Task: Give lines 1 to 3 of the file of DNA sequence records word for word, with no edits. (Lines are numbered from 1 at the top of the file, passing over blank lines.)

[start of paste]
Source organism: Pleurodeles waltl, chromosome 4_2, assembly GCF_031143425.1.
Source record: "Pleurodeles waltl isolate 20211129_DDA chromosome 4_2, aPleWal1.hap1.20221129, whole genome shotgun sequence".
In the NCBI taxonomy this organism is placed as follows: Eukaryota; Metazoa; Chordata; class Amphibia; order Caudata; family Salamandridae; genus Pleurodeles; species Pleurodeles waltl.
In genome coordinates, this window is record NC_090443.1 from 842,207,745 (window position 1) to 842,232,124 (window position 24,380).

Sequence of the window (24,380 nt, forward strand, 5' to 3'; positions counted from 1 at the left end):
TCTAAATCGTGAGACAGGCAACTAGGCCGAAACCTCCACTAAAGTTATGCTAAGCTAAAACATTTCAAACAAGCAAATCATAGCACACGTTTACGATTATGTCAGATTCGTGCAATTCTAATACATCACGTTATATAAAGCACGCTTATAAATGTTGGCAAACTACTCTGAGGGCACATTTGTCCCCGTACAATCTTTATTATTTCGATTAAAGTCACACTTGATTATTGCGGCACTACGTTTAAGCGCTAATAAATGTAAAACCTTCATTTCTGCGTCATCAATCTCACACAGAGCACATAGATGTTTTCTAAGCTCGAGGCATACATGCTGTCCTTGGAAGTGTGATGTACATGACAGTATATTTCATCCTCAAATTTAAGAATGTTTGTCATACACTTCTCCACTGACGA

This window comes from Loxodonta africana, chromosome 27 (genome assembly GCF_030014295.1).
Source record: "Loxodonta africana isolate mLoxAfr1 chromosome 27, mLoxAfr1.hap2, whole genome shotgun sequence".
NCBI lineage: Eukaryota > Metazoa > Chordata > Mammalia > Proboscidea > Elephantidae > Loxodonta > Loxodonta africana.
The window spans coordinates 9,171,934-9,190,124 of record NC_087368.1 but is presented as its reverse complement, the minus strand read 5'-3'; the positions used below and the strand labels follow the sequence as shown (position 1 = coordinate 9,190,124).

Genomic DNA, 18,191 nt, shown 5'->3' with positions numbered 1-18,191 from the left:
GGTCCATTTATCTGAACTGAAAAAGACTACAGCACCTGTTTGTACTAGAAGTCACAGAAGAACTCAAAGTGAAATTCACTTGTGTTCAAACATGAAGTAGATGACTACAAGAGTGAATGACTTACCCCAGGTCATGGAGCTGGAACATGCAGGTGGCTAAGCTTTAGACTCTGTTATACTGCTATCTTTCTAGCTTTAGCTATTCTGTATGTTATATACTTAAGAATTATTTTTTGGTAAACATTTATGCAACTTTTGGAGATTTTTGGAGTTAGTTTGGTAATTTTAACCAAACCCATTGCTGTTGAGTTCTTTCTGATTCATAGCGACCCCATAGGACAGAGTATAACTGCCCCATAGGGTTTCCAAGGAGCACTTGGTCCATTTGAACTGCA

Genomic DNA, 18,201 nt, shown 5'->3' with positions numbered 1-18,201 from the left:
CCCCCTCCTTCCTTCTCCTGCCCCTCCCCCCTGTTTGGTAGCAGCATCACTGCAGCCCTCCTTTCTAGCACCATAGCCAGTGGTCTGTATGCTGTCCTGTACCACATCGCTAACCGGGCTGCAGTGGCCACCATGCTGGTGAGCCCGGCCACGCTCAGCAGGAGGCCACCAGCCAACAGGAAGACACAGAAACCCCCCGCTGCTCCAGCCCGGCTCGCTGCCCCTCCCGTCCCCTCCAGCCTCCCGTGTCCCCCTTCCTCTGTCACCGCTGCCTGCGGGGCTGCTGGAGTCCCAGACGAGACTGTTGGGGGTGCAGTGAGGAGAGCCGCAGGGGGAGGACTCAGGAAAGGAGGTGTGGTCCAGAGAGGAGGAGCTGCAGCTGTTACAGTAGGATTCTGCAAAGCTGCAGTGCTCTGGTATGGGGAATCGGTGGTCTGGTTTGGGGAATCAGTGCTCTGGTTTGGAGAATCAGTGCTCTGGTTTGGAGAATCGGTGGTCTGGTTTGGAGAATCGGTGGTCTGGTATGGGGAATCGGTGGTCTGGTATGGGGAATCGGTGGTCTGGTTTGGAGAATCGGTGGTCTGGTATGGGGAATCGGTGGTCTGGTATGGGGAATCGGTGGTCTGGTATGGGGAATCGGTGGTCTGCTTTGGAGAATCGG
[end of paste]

Source organism: Pleurodeles waltl, chromosome 4_2, assembly GCF_031143425.1.
Source record: "Pleurodeles waltl isolate 20211129_DDA chromosome 4_2, aPleWal1.hap1.20221129, whole genome shotgun sequence".
In the NCBI taxonomy this organism is placed as follows: Eukaryota; Metazoa; Chordata; class Amphibia; order Caudata; family Salamandridae; genus Pleurodeles; species Pleurodeles waltl.